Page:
revising the existing compliance regime to apply the "enhanced" compliance program only to those banking entities with at least $10 billion in trading assets and liabilities on a consolidated basis (as opposed to the current threshold of $50 billion in total consolidated assets), in order to provide greater flexibility to banking entities to tailor their compliance programs to the banking entity's particular activities and risk profile of the activity, and to eliminate any required metrics that are not necessary for effective supervision;45
modifying the covered fund restrictions by adopting a simple definition of "covered fund" that focuses on the characteristics of hedge funds and private equity funds with appropriate additional exemptions as needed (e.g., for funds that assist in the formation of venture and other capital that is critical to fund economic growth opportunities);46
reducing the complexity and undue compliance burden of the covered fund restrictions by incorporating the exemptions in Section 23A of the Federal Reserve Act into the "Super 23A" provisions of the Volcker Rule, extending the seeding period exemption to three years, providing flexibility regarding the name sharing prohibition, and providing an exemption from the definition of "banking entity" for foreign funds owned or controlled by a foreign affiliate of a U.S. bank or a foreign bank with U.S. operations;47 and
assessing whether sufficiently well-capitalized banks should be permitted to opt out of the Volcker Rule altogether (but remain subject to trader mandates and ongoing supervision and examination to reduce risks to the safety net).48
The Report notes that the Volcker Rule "has far overshot the mark [and that] [t]he rule has spawned an extraordinarily complex and burdensome compliance regime" and "hindered both [necessary] market-making functions . . . and hedging."49 The recommended exemption for smaller banking institutions is consistent with the concern, expressed throughout the Report, that "excessive regulation" can create barriers to entry for small institutions, thereby conferring competitive advantages on larger institutions and exacerbating "too-big-to-fail" and financial stability concerns.50 Lastly, acting on the recommendation to address "banking entity" issues for foreign funds is important to address flaws in the technical application of this aspect of the Volcker Rule.
Regulatory Structure and Coordination. The Report notes that "[a] more efficient system of financial regulation is a critical pillar of policies to stimulate economic growth" and hence it is "critical that Congress and the regulatory agencies undertake a holistic analysis of the cumulative impact of the regulatory environment."51 Generally, Treasury recommends that Congress should take action to "reduce regulatory fragmentation, overlap and duplication"52 in the U.S. regulatory structure, which could include consolidating regulators.53 Other recommendations for improving regulatory structure include:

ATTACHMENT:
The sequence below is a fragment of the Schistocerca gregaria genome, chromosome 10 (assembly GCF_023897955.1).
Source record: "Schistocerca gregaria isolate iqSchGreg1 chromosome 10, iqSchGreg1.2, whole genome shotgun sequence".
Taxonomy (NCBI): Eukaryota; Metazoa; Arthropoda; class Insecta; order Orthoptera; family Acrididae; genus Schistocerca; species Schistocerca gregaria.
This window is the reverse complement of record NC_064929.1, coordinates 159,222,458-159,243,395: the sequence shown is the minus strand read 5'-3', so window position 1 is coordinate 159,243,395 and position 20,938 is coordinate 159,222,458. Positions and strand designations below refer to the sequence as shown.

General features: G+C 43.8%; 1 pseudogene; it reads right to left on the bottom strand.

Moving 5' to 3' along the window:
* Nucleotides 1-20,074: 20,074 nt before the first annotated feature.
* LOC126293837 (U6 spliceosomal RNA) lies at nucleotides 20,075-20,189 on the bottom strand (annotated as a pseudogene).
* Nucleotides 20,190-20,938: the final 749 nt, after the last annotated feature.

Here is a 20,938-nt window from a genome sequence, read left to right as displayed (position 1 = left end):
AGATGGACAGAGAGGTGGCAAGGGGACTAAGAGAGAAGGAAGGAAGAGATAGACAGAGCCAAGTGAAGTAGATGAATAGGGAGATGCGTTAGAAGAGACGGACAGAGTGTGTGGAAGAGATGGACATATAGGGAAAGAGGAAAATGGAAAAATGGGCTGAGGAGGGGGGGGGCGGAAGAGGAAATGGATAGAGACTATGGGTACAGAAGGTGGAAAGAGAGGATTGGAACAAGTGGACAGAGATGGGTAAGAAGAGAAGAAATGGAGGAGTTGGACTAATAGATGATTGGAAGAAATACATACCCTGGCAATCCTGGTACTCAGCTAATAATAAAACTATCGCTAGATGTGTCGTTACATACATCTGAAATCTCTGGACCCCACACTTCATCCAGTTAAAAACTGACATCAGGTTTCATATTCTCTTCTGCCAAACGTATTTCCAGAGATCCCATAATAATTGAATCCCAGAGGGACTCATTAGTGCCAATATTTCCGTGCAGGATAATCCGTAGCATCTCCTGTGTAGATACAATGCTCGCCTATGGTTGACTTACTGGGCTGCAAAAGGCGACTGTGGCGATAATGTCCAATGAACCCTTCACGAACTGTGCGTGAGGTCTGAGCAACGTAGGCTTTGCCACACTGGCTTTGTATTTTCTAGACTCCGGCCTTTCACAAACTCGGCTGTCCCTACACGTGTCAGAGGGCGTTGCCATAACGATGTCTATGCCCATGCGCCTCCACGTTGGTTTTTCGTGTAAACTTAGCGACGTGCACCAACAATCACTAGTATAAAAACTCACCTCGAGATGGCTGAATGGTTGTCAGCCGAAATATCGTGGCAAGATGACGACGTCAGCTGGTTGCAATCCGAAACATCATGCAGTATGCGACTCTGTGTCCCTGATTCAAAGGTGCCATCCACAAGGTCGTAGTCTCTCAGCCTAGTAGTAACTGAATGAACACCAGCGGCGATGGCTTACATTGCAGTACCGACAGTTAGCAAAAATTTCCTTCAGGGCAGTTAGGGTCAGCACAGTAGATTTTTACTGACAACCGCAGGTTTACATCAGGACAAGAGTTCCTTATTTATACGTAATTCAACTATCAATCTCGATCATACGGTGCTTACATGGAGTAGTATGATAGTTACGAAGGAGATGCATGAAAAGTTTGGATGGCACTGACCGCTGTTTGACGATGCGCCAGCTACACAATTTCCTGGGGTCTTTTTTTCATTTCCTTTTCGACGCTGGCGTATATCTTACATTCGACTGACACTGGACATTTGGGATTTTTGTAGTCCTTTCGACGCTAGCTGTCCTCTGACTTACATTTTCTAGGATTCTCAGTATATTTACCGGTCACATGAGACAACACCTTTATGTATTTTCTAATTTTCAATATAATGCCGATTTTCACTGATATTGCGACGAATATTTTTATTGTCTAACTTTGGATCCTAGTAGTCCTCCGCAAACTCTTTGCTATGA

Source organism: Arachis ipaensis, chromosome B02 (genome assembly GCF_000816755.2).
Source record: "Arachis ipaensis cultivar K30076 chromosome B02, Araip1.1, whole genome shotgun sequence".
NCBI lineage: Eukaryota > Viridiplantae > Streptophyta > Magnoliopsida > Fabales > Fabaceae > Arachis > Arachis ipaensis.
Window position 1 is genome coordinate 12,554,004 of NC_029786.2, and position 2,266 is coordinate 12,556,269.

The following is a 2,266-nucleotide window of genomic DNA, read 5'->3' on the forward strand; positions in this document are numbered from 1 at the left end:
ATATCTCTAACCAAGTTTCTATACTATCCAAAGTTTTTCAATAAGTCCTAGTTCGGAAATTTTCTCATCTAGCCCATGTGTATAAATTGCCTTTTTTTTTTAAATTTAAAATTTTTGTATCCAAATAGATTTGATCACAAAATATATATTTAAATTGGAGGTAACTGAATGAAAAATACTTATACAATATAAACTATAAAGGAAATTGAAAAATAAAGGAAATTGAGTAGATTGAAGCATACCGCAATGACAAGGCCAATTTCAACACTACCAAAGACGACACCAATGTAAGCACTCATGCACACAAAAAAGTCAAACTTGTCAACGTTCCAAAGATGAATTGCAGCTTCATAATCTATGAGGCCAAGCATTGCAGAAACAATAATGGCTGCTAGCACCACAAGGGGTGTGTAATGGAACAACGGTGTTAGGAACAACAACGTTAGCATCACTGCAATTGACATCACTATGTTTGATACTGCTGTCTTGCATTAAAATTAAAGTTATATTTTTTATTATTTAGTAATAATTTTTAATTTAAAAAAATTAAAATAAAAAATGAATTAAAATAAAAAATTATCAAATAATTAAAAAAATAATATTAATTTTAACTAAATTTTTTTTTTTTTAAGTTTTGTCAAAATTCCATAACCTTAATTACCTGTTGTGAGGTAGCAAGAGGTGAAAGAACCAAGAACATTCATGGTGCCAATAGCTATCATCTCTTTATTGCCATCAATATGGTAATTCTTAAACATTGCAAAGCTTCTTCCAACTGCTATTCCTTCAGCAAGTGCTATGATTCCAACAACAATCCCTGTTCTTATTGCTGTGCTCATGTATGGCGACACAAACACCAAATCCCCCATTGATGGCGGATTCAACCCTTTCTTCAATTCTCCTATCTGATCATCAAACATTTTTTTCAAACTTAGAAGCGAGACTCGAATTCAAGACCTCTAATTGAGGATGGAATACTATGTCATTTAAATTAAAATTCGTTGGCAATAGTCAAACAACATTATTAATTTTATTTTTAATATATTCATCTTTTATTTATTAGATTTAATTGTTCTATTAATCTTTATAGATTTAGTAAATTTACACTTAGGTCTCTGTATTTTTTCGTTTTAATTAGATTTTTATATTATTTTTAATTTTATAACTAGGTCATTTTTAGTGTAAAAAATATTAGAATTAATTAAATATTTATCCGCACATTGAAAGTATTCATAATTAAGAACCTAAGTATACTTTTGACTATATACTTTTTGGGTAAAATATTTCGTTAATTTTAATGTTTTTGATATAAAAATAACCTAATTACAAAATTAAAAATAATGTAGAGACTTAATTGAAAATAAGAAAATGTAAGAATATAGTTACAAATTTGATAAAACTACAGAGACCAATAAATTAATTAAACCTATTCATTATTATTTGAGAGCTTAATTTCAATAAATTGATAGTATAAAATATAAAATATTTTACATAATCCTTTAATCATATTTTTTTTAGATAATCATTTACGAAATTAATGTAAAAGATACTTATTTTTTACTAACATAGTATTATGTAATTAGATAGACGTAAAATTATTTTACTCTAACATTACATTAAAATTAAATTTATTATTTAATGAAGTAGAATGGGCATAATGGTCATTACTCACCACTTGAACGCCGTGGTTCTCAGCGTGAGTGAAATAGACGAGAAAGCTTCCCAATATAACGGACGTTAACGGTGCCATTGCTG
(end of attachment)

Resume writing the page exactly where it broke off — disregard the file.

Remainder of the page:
Congress should expand FSOC's authority to play a larger role in the coordination and direction of regulatory and supervisory policies, which may include its having the authority to appoint a "lead regulator" on certain issues with respect to which multiple agencies have conflicting or overlapping jurisdiction;54
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enhanced coordination of supervision and examination activities, including possibly having only one regulator leading enforcement against a firm relating to a "single incident or set of facts";55 and
improved interagency coordination on cybersecurity matters, including harmonizing regulations across agencies with authority and using a common lexicon, and "harmoniz[ing] interpretations and implementation of specific rules and guidance."56
The recommendation to expand FSOC's authority is inconsistent with the approach taken by the Financial CHOICE Act, which would eliminate the FSOC completely. Community Financial Institutions. The Report refers to community banks as a "critical backbone" of communities.57 It specifically cites significant decline in the number of community banks and credit unions and concludes that the regulatory burdens imposed on these institutions is a contributing factor.58 The Report proposes the following to reduce the regulatory burden on such institutions:
exempting community banks from the U.S. Basel III risk-based capital rules because doing so would "tailor capital regulations to better reflect the risk profile of community banks";59